Even with loosened restrictions, some restaurants play it safeJan 10, 2021 05:49AM ● By Editor
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By Danny Spewak of KARE 11 News - January 9, 2021
Restaurants and bars across Minnesota can reopen for indoor dining on Monday at half-capacity, after Gov. Walz decided to loosen COVID-19 restrictions.
But not every establishment will participate.
ENKI Brewing in Victoria, for example, will remain closed until the COVID-19 outlook improves even further, according to owner John Hayes.
“We just felt that now is not the time to start congregating,” he told KARE 11 in a Zoom interview.
Hayes described the move as a “team decision” at ENKI Brewing. Through Facebook and email, ownership informed customers that they do not plan to reopen despite the loosened restrictions – and the feedback has been overwhelmingly positive, Hayes said.
Many frontline health care workers have commended ENKI Brewing for not rushing to reopen, including one Facebook user who posted, “as an ICU nurse who has worked in the thick of it, thank you!!! You have great beer, and [I] support you.”
“I had one customer write me a note, saying, ‘thank you for staying closed, I just lost my mother to COVID,’” Hayes said. “And, you know, you think about what that person is facing, and the challenges they have and the heartbreak they’re experiencing. Our decision to close for a couple more weeks, if that’s what it is, is really trivial in comparison to that.”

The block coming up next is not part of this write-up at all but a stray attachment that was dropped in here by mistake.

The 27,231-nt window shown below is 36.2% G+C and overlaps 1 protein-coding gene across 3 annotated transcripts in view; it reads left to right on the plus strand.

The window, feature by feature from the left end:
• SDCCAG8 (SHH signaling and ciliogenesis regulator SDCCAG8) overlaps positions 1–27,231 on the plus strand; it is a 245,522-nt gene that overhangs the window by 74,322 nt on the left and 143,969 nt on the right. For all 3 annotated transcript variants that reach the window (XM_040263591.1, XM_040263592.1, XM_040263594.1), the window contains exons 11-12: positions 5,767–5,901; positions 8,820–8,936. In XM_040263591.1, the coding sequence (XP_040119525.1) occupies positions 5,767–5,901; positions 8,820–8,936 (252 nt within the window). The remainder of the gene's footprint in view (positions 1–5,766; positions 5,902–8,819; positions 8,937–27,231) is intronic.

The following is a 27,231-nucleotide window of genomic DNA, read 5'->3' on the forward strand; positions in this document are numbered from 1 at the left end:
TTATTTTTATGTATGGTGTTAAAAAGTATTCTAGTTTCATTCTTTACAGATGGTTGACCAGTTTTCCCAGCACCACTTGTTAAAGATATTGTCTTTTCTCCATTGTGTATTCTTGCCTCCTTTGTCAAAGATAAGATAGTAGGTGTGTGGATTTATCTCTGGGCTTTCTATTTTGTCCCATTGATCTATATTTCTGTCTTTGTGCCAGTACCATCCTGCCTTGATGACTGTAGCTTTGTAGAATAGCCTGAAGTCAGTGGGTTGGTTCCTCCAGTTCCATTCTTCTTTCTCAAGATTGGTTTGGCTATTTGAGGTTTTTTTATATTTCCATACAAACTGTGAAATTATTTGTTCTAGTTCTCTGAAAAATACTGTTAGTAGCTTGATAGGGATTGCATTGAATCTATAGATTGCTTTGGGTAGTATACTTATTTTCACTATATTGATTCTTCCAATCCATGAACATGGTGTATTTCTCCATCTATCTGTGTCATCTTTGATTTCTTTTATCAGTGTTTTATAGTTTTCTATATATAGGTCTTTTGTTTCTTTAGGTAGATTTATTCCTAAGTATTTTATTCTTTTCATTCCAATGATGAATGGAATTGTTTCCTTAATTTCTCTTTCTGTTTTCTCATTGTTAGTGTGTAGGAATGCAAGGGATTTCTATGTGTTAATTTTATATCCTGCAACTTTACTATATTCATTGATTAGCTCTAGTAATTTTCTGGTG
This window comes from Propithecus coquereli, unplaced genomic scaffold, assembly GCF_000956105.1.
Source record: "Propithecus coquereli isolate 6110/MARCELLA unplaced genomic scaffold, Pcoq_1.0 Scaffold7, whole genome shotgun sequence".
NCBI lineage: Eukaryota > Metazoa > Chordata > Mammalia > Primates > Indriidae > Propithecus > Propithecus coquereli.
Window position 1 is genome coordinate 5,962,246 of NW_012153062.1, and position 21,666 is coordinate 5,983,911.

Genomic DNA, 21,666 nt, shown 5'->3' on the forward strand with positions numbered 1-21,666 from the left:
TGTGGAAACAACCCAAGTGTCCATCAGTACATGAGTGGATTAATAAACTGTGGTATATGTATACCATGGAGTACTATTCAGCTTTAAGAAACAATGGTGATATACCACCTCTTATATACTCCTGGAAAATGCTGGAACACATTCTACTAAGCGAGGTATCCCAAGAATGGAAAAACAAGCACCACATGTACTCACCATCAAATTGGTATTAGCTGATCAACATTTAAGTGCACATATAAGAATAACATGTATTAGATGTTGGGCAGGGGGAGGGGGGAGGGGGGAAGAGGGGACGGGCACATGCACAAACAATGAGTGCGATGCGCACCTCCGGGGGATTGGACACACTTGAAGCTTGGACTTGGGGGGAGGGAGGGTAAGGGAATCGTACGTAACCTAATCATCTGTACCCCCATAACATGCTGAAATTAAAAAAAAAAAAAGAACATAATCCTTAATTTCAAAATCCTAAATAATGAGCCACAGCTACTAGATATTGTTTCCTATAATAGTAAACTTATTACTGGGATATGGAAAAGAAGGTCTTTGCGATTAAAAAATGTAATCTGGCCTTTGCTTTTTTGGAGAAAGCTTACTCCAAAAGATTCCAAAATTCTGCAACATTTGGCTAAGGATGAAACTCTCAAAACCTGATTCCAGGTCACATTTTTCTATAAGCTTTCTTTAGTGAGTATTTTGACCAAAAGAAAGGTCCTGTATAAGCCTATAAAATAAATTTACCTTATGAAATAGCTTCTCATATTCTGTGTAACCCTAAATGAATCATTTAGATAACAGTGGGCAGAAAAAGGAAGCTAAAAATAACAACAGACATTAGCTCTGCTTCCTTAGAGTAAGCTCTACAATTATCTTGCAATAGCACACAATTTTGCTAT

Liz Rammer, the CEO of Hospitality Minnesota, said that some businesses are choosing to stay closed temporarily because of how difficult it is to constantly reopen and shut down based on the latest guidelines.
However, she said many establishments – including broader hospitality businesses beyond bars and restaurants – sorely need income and are excited to be able to open their doors again Monday in a limited capacity.
“It’s been a really, really difficult time over this holiday period,” Rammer said. “So, everybody is looking forward to getting back to work.”
At ENKI Brewing, ownership acknowledges the financial hardship, but says it’s not as much of a hit during winter.
“It is a slow time, so, from that perspective, you’re really losing less business in months that are historically slow anyway,” Hayes said.
The break is giving Hayes and ENKI Brewing more time to plan for the future.
“We are closed,” Hayes said, “but that doesn’t mean we’re not thinking about what we can do to make it special, when we get back open again.”
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